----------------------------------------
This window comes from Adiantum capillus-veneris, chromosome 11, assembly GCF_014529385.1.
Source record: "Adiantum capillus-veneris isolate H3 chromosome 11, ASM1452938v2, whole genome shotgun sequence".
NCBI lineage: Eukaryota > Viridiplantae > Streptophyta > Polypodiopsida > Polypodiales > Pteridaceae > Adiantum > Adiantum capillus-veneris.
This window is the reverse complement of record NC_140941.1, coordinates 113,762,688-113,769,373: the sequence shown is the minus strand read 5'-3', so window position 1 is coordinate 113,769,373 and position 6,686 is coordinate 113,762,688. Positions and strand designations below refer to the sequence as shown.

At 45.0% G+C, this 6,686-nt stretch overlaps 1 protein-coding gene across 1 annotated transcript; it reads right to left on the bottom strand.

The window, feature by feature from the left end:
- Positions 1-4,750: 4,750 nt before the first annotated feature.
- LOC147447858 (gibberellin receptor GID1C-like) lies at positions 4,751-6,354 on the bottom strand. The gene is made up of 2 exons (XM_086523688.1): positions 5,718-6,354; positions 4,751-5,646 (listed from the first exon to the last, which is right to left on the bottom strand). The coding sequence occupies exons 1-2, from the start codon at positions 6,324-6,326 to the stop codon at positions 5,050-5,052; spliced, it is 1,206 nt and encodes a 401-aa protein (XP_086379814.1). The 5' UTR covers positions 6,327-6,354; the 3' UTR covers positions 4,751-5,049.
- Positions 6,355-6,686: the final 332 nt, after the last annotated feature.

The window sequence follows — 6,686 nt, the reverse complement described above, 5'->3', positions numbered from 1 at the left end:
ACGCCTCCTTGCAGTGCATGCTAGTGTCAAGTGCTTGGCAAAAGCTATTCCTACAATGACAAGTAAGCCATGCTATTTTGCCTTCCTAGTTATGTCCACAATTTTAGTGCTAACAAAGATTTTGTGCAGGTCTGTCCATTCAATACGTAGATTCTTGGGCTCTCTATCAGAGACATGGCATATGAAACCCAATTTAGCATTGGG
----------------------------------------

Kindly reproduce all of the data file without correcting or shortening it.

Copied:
This window comes from Adiantum capillus-veneris, chromosome 11, assembly GCF_014529385.1.
Source record: "Adiantum capillus-veneris isolate H3 chromosome 11, ASM1452938v2, whole genome shotgun sequence".
NCBI lineage: Eukaryota > Viridiplantae > Streptophyta > Polypodiopsida > Polypodiales > Pteridaceae > Adiantum > Adiantum capillus-veneris.
This window is the reverse complement of record NC_140941.1, coordinates 113,762,688-113,769,373: the sequence shown is the minus strand read 5'-3', so window position 1 is coordinate 113,769,373 and position 6,686 is coordinate 113,762,688. Positions and strand designations below refer to the sequence as shown.

At 45.0% G+C, this 6,686-nt stretch overlaps 1 protein-coding gene across 1 annotated transcript; it reads right to left on the bottom strand.

The window, feature by feature from the left end:
- Positions 1-4,750: 4,750 nt before the first annotated feature.
- LOC147447858 (gibberellin receptor GID1C-like) lies at positions 4,751-6,354 on the bottom strand. The gene is made up of 2 exons (XM_086523688.1): positions 5,718-6,354; positions 4,751-5,646 (listed from the first exon to the last, which is right to left on the bottom strand). The coding sequence occupies exons 1-2, from the start codon at positions 6,324-6,326 to the stop codon at positions 5,050-5,052; spliced, it is 1,206 nt and encodes a 401-aa protein (XP_086379814.1). The 5' UTR covers positions 6,327-6,354; the 3' UTR covers positions 4,751-5,049.
- Positions 6,355-6,686: the final 332 nt, after the last annotated feature.

The window sequence follows — 6,686 nt, the reverse complement described above, 5'->3', positions numbered from 1 at the left end:
ACGCCTCCTTGCAGTGCATGCTAGTGTCAAGTGCTTGGCAAAAGCTATTCCTACAATGACAAGTAAGCCATGCTATTTTGCCTTCCTAGTTATGTCCACAATTTTAGTGCTAACAAAGATTTTGTGCAGGTCTGTCCATTCAATACGTAGATTCTTGGGCTCTCTATCAGAGACATGGCATATGAAACCCAATTTAGCATTGGG